Susan David has an article in the HBR Blog network asking the question, Is Busyness Bad for Business? While the answer might be obvious (Yes!), she talks about some recent work that suggests a more nuanced answer.
… But what should organizations read into that conversation? Is busyness bad for business?
The answer isn't a simple "yes" or "no". [NYT writer] Kreider argues that we need bout of idleness to get inspired and work more effectively, there is evidence that workers benefit from busyness. Take one experiment conducted in 2010 by professor Christopher Hsee at the University of Chicago Booth School of Business. Hsee's team found that people who kept themselves occupied rather than waiting idly after a test felt happier. Interestingly, participants in the study were not likely to busy themselves unless they could justify the activity; they weren't interested in what Hsee and his colleagues call "futile busyness". But the results showed that even futile busyness is better than idleness.
Articles like this all feel familiar to me. On one side, there is a need for people to take a break (sabbaticals, vacations, coffee, …) from constant activity. On the other side, there is a natural reaction in people to "having nothing to do" that makes the people nervous - and it certainly makes managers nervous. (And anyone with kids can attest to this.) In the workplace, this translates into people believing rumors of layoffs. Or they decide to slow down the work they are already doing to fill the voice left by the "idle" periods.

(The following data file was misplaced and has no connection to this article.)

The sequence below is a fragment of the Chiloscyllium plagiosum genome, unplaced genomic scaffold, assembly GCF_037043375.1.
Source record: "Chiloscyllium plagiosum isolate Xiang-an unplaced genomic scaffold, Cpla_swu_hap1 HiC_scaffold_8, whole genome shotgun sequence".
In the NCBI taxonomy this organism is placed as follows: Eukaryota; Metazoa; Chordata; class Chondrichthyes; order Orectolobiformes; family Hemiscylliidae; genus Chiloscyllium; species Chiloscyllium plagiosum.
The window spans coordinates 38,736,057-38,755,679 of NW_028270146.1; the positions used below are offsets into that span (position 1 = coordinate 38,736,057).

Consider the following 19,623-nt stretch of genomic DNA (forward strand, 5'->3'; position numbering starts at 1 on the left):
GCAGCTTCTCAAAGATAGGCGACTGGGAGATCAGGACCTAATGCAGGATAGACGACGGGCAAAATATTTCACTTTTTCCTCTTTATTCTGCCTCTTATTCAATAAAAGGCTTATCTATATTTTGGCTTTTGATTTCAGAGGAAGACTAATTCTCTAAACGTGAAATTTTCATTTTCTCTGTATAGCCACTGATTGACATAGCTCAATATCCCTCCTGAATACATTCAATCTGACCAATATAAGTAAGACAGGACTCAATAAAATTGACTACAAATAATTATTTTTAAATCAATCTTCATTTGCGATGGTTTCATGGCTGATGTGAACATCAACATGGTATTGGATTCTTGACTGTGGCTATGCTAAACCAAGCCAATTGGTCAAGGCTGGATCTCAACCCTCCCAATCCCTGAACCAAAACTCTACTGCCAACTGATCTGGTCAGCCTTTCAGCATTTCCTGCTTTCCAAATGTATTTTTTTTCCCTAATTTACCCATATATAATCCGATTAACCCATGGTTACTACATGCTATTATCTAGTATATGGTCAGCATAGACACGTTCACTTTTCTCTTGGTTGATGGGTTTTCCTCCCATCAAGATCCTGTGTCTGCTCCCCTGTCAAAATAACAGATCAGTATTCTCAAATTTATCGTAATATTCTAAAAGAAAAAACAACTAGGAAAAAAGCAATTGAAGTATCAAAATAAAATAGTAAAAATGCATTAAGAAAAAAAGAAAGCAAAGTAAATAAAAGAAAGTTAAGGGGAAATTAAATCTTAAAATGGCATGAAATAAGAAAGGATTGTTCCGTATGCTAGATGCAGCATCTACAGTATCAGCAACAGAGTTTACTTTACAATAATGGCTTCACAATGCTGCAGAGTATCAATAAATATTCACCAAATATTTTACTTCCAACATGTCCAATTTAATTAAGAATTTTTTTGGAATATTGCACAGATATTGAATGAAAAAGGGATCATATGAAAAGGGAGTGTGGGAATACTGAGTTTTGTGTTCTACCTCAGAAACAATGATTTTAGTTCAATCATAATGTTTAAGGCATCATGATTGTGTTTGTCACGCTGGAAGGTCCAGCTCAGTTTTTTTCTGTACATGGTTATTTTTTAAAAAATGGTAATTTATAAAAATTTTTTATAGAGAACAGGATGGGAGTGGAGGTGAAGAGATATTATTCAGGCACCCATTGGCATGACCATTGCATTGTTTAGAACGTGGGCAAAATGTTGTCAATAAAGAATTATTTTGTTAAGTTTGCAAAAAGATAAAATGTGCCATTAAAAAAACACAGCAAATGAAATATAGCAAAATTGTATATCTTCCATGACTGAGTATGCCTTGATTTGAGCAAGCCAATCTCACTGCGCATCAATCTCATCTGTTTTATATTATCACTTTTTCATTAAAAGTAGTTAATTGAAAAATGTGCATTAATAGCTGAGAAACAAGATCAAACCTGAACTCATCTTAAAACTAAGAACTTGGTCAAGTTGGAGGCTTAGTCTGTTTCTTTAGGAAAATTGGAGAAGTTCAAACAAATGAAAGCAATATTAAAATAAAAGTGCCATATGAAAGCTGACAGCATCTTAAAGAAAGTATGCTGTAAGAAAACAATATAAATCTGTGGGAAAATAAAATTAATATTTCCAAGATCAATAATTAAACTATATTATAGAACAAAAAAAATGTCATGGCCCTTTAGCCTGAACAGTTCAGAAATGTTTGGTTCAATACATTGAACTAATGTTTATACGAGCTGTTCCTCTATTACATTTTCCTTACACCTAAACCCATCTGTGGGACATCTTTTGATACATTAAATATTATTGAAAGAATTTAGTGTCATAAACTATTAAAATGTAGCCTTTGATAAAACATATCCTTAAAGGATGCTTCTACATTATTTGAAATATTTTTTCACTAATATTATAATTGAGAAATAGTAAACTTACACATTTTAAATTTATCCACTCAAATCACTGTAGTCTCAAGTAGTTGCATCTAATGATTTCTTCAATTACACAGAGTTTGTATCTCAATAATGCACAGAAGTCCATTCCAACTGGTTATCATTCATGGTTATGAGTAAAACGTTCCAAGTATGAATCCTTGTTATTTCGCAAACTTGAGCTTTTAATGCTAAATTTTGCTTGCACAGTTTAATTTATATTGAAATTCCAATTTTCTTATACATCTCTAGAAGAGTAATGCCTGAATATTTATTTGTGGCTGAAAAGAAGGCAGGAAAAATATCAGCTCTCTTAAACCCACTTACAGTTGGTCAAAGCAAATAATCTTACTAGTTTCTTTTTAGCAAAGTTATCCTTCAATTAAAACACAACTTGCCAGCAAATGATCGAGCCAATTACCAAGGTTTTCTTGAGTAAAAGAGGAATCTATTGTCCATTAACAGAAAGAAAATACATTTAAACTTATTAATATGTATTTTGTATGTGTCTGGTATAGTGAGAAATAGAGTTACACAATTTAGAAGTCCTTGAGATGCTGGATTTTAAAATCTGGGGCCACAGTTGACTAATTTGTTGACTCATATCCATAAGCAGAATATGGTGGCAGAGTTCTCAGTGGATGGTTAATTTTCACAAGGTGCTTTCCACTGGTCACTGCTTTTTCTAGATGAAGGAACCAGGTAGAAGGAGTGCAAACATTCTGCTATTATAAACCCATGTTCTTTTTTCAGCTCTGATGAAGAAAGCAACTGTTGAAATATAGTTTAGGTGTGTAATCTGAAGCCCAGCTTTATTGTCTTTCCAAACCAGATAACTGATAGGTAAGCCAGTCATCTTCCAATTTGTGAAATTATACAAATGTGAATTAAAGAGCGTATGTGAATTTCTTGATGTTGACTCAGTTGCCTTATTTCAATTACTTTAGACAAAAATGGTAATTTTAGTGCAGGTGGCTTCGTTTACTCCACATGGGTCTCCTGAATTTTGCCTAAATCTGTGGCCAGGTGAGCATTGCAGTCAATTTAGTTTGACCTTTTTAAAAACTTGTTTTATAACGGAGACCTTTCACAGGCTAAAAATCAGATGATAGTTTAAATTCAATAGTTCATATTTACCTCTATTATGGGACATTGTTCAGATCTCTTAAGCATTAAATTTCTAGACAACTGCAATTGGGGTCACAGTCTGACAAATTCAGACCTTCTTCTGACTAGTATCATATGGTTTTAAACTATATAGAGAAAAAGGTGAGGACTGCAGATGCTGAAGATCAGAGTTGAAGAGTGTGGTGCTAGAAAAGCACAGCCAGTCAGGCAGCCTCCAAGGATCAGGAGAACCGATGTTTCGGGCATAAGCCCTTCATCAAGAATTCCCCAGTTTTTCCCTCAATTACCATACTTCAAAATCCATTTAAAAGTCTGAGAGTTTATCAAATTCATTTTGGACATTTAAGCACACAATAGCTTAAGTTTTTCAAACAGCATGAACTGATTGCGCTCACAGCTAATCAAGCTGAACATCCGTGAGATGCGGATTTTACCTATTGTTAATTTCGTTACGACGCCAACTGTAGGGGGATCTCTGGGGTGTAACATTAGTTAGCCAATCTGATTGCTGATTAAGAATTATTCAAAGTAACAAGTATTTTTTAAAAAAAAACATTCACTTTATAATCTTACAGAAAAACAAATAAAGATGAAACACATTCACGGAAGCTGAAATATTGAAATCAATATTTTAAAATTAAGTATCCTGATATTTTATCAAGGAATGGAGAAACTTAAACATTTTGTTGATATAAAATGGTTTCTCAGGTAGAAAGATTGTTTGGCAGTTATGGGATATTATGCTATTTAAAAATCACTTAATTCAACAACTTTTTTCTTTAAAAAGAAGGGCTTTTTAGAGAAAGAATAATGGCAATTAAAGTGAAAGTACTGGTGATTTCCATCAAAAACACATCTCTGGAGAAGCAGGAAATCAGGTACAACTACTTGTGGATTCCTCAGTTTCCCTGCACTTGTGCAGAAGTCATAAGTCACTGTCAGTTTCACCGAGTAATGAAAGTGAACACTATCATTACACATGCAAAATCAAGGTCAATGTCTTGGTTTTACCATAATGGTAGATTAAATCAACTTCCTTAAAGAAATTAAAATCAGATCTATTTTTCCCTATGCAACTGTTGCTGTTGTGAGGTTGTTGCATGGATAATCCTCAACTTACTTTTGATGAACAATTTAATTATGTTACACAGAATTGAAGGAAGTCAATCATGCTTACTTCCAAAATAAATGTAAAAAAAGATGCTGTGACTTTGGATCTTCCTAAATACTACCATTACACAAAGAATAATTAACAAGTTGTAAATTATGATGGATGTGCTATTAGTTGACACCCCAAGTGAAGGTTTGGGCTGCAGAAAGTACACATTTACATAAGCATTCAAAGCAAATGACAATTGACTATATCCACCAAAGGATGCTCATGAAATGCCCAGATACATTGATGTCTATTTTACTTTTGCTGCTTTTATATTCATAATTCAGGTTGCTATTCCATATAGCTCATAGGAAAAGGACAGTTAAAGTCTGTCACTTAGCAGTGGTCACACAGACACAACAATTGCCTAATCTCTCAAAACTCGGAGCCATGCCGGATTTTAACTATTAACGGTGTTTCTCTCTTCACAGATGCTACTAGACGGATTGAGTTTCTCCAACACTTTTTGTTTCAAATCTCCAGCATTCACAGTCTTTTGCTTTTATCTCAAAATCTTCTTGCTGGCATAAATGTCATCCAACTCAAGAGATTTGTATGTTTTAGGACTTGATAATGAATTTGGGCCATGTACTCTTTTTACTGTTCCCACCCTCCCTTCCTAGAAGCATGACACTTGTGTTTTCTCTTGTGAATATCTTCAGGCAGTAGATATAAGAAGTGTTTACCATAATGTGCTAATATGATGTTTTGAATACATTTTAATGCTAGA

From a management perspective, there is a familiar refrain that says "an idle resource is a waste." And we've all seen the claim that people who are busy are the ones who will get things done. Manager Tools recommends something along these lines with the assumption that intelligent people will learn how to "delegate to the floor" - drop the stuff that is least important.
This problem is particularly difficult for knowledge workers - people whose work is largely hidden from view until the work product is complete.
While the recommendations in the article are reasonable, I like to go another direction. Let's SEE what is happening. Make the work visible in some way. Get project charts up on the wall. Be simpler and put up a whiteboard with the work of the team and the basic steps things go through. Don't let people take on more than they can do until the next time you review the work. Review the work frequently, but briefly. (If it's more than 15 minutes a day, it's probably too much.) Look for places where people are getting stuck, and find ways to help each other. Look for places where the work gets stuck, and find ways to make it flow better. Look for reasons why some work flies and other work stagnates.
Oh, and to state the obvious, don't let your colleagues or your reports work on stuff that no one needs. The visualization helps everyone ask this question too - particularly your stakeholders.